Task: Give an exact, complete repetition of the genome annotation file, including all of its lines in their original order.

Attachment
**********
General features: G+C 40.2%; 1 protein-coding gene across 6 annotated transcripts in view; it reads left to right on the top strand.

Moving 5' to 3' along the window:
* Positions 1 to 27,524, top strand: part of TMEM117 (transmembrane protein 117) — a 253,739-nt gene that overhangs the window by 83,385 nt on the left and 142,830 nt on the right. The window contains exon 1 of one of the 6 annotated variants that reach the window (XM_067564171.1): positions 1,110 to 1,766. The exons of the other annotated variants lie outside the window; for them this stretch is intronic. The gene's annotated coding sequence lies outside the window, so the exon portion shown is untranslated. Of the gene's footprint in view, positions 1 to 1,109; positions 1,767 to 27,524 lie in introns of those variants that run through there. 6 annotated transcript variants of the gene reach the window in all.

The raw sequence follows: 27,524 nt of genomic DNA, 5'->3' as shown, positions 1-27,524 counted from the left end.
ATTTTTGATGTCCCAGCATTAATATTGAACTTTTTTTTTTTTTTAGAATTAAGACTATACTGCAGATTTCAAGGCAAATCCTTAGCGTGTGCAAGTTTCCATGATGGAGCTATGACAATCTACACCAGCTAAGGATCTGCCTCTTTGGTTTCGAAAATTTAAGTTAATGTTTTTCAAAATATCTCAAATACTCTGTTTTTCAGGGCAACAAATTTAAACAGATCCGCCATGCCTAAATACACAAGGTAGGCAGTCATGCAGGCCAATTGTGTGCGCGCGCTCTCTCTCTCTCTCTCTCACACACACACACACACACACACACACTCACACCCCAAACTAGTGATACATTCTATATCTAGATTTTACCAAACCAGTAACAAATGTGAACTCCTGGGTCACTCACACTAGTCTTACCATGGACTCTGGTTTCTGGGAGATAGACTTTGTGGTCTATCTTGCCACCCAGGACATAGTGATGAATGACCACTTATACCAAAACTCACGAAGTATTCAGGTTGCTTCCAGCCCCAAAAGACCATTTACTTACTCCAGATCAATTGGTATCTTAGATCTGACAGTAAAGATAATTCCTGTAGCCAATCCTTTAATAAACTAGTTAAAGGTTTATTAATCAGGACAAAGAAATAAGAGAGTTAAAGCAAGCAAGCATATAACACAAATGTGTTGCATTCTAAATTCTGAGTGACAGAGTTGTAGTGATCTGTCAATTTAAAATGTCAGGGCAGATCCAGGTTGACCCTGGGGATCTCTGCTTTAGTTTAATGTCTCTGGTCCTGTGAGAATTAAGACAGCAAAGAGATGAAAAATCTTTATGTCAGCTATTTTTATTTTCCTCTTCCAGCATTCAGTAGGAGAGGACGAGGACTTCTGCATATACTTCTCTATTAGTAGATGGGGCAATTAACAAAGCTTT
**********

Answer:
General features: G+C 40.2%; 1 protein-coding gene across 6 annotated transcripts in view; it reads left to right on the top strand.

Moving 5' to 3' along the window:
* Positions 1 to 27,524, top strand: part of TMEM117 (transmembrane protein 117) — a 253,739-nt gene that overhangs the window by 83,385 nt on the left and 142,830 nt on the right. The window contains exon 1 of one of the 6 annotated variants that reach the window (XM_067564171.1): positions 1,110 to 1,766. The exons of the other annotated variants lie outside the window; for them this stretch is intronic. The gene's annotated coding sequence lies outside the window, so the exon portion shown is untranslated. Of the gene's footprint in view, positions 1 to 1,109; positions 1,767 to 27,524 lie in introns of those variants that run through there. 6 annotated transcript variants of the gene reach the window in all.

The raw sequence follows: 27,524 nt of genomic DNA, 5'->3' as shown, positions 1-27,524 counted from the left end.
ATTTTTGATGTCCCAGCATTAATATTGAACTTTTTTTTTTTTTTAGAATTAAGACTATACTGCAGATTTCAAGGCAAATCCTTAGCGTGTGCAAGTTTCCATGATGGAGCTATGACAATCTACACCAGCTAAGGATCTGCCTCTTTGGTTTCGAAAATTTAAGTTAATGTTTTTCAAAATATCTCAAATACTCTGTTTTTCAGGGCAACAAATTTAAACAGATCCGCCATGCCTAAATACACAAGGTAGGCAGTCATGCAGGCCAATTGTGTGCGCGCGCTCTCTCTCTCTCTCTCTCACACACACACACACACACACACACACTCACACCCCAAACTAGTGATACATTCTATATCTAGATTTTACCAAACCAGTAACAAATGTGAACTCCTGGGTCACTCACACTAGTCTTACCATGGACTCTGGTTTCTGGGAGATAGACTTTGTGGTCTATCTTGCCACCCAGGACATAGTGATGAATGACCACTTATACCAAAACTCACGAAGTATTCAGGTTGCTTCCAGCCCCAAAAGACCATTTACTTACTCCAGATCAATTGGTATCTTAGATCTGACAGTAAAGATAATTCCTGTAGCCAATCCTTTAATAAACTAGTTAAAGGTTTATTAATCAGGACAAAGAAATAAGAGAGTTAAAGCAAGCAAGCATATAACACAAATGTGTTGCATTCTAAATTCTGAGTGACAGAGTTGTAGTGATCTGTCAATTTAAAATGTCAGGGCAGATCCAGGTTGACCCTGGGGATCTCTGCTTTAGTTTAATGTCTCTGGTCCTGTGAGAATTAAGACAGCAAAGAGATGAAAAATCTTTATGTCAGCTATTTTTATTTTCCTCTTCCAGCATTCAGTAGGAGAGGACGAGGACTTCTGCATATACTTCTCTATTAGTAGATGGGGCAATTAACAAAGCTTT